Zinc may be removed from the recast layer 64, as described above, by submerging the section of the disc 30 including the recess 40 into a fluid solution that dissolves zinc. Thus, the zinc content of the recast layer 64 is at least reduced to a desired level, or substantially entirely removed, depending on an operational requirement of the part (e.g. such as desired LCF life) while leaving the remainder of the recast layer 64 substantially otherwise intact.

In one embodiment, the process of submerging the disc 30 (or other part having the recast layer) in the zinc-dissolving solution may include two separate submersing steps. The part is first submerged in a first tank having the zinc-dissolving solution therein, and the solution is monitored and/or analyzed (i.e. controlled) to measure the amount of zinc (i.e. the zinc level) in the solution, and therefore the amount of zinc removed from the part. The zinc level in the solution is monitored, and the part is kept submerged in the zinc-removing solution until the zinc level rate of change drops below a selected threshold or alternately until the zinc-level rises to a selected maximum value. The part is then removed from the first tank, and subsequently submerged in a second tank, also containing a zinc-dissolving solution therein, which may be the same type of solution as in the first tank or a different one. The zinc-dissolving solution in the second tank is similarly monitored, such as to be able to determine the amount of zinc within this solution. This serves as a control and/or quality check method, in order to determine whether all or most of the zinc has been removed from the recast layer. If the amount of zinc in the solution within the second tank does not significantly increase after the part is submerged therein, then most or all of the zinc in the recast layer of the part may have been removed.

In one example, a turbine disc made of the nickel superalloy IN100™ is machined using a copper wire: electrode coated with a copper-zinc alloy to form the firtree slots in the disc. The slots are then Wire-EDM finished to a 32Ra maximum roughness. The disc is then entirely submersed in a solution of 60% nitric acid for 15 minutes and then removed, and washed with water and air dried. To confirm that the maximum zinc removal has occurred, the disc is then submersed again (i.e. a second dipping step) in the same type of zinc-dissolving nitric acid solution, and the solution analyzed to ensure that no substantial removal of zinc occurs in this second dipping step. This serves as an indication that the zinc has been substantially entirely removed from the recast layer.

It is of note that the method for removing zinc from the recast layer by submersing the turbine disc (or other part) in the zinc-dissolving solution may only remove the zinc content at is “free” within the recast layer, and may not remove the zinc alloyed with other elements (such as copper, for example), whether in the recast layer or the part itself. Without limiting the inventions claimed herein, it is believed that this “free” zinc may reduce the integrity (for example, the LCF life) of the part if left in the recast layer.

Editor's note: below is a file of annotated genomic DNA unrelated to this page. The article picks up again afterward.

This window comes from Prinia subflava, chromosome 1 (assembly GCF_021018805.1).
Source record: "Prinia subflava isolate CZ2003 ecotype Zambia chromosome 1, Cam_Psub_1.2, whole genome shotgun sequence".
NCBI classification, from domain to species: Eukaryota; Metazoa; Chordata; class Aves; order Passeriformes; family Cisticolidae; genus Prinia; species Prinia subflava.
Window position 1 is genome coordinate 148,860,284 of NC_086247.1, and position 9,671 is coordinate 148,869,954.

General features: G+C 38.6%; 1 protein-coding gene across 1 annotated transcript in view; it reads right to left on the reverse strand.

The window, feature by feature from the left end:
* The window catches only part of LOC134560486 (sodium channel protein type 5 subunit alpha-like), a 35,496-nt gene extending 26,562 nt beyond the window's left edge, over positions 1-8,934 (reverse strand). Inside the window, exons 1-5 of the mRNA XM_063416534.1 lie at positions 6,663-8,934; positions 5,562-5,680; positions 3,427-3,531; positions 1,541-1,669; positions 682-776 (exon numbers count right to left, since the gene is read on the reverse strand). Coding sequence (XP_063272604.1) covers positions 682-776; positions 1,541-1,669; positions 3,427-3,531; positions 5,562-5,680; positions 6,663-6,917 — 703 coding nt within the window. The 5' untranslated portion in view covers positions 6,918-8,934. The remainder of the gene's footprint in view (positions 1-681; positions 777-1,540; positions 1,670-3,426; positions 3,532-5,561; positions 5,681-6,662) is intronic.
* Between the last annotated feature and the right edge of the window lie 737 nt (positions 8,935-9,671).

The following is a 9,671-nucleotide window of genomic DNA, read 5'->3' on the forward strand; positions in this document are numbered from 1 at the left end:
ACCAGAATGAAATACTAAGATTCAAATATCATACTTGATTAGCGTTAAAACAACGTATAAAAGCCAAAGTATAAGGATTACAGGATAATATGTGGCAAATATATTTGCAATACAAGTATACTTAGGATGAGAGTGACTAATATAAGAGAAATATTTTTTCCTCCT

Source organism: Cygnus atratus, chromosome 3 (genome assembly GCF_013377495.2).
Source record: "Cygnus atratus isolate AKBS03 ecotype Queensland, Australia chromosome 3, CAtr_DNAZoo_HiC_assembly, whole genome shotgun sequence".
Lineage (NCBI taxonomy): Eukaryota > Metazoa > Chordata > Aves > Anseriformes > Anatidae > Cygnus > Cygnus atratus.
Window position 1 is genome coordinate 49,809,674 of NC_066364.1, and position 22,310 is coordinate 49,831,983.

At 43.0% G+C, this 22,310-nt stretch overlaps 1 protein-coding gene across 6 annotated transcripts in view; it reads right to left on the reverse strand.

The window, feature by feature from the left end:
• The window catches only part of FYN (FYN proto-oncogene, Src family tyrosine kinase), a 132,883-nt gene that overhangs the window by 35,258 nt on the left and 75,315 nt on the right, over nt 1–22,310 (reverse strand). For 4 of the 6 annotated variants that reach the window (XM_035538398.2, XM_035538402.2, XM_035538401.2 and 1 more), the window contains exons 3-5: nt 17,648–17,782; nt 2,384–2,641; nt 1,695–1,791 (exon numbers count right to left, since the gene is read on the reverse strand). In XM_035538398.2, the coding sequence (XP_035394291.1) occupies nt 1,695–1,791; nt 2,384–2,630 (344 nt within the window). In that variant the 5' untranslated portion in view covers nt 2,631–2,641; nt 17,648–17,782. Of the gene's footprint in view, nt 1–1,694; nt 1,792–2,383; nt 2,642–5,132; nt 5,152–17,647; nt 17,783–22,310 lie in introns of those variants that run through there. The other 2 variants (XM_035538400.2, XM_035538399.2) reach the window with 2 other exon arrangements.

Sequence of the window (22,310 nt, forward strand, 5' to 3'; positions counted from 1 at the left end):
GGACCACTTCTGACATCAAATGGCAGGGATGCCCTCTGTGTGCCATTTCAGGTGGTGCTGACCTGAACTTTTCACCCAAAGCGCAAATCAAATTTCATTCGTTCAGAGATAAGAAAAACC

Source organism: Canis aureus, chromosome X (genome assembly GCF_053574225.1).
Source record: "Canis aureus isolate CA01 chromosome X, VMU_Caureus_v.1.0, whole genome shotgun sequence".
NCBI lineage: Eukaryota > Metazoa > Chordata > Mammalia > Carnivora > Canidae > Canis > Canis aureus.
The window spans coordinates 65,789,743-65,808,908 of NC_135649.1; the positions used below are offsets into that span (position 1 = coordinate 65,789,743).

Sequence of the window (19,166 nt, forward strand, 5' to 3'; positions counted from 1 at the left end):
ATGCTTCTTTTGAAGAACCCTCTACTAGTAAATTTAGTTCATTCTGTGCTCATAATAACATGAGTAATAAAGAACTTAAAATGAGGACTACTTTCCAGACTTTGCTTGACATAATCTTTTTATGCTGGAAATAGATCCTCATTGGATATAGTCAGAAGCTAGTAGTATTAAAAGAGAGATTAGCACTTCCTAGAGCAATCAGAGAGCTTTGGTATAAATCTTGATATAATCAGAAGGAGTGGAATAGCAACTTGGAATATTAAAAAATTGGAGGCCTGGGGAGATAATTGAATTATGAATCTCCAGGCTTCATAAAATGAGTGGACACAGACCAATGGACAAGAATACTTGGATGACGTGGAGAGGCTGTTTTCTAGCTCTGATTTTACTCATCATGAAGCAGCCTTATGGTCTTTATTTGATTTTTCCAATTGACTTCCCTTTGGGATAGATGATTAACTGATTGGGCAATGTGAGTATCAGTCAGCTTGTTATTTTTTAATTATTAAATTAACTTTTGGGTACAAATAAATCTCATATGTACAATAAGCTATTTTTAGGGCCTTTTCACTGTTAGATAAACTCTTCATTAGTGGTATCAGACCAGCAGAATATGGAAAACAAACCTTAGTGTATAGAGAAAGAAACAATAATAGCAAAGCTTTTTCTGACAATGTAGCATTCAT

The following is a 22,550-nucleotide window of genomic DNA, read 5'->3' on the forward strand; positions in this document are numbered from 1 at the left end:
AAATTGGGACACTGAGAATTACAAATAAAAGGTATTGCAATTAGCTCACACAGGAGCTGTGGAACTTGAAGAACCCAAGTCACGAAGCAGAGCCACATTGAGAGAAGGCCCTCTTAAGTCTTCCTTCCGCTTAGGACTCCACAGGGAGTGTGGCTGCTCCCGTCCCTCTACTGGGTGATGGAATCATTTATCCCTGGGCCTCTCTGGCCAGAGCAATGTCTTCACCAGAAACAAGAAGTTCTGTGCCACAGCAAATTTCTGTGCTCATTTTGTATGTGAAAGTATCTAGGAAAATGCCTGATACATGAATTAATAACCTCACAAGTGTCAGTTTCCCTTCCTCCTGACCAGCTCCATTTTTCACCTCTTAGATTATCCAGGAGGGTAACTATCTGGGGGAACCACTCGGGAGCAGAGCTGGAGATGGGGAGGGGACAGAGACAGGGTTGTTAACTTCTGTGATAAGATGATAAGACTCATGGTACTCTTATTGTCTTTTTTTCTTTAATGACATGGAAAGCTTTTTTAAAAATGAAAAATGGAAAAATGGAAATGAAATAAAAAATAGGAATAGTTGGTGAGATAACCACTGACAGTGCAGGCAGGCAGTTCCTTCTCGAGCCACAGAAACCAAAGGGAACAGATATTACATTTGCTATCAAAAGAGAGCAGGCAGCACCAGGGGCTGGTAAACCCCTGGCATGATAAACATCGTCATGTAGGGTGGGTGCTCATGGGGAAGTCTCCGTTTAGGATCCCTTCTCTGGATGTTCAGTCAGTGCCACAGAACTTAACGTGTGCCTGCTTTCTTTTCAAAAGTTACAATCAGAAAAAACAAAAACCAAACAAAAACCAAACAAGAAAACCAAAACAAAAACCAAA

The above-described process may be applied to any suitable parts machined by Wire-EDM. Parts for a gas turbine engine which are LCF life critical, such as discs and shafts, may be particularly good candidates for this process, depending on the particular design considerations. Such parts which are W-EDMed using the above method may be made of nickel superalloys, stainless steels or aluminum alloys.

It will be appreciated that when other materials, such as, for example, ME16™, Waspaloy™, and Inconel™ 718, are wire-EDM machined, several other elements of the recast layer may be removed simultaneously while reducing the zinc content.

It is understood that zinc-dissolving processes may not work as well when used on parts made of low-alloy steels, as zinc-dissolving solutions may be harmful to this class of steels. However, the use of mechanical or other means to reduce zinc, such as by mechanical removal of the zinc portion of the recast layer (e.g. by spindle deburring or other mechanical processes) may be used on such materials.

The above description is meant to be exemplary only, and one skilled in the art will recognize that changes may be made to the embodiments described without departing from the inventions disclosed. For example, although turbine discs are described in the above example, it is to be understood that the present Wire-EDM method may be used to machine other gas turbine engine parts such as shafts, or non-gas turbine engine parts (i.e. parts used in other applications or industries), for example parts which may have difficult geometry to machine and/or require very tight tolerances. Still other modifications which fall within the scope of the present invention will be apparent to those skilled in the art, in light of a review of this disclosure, and such modifications are intended to fall within the appended claims.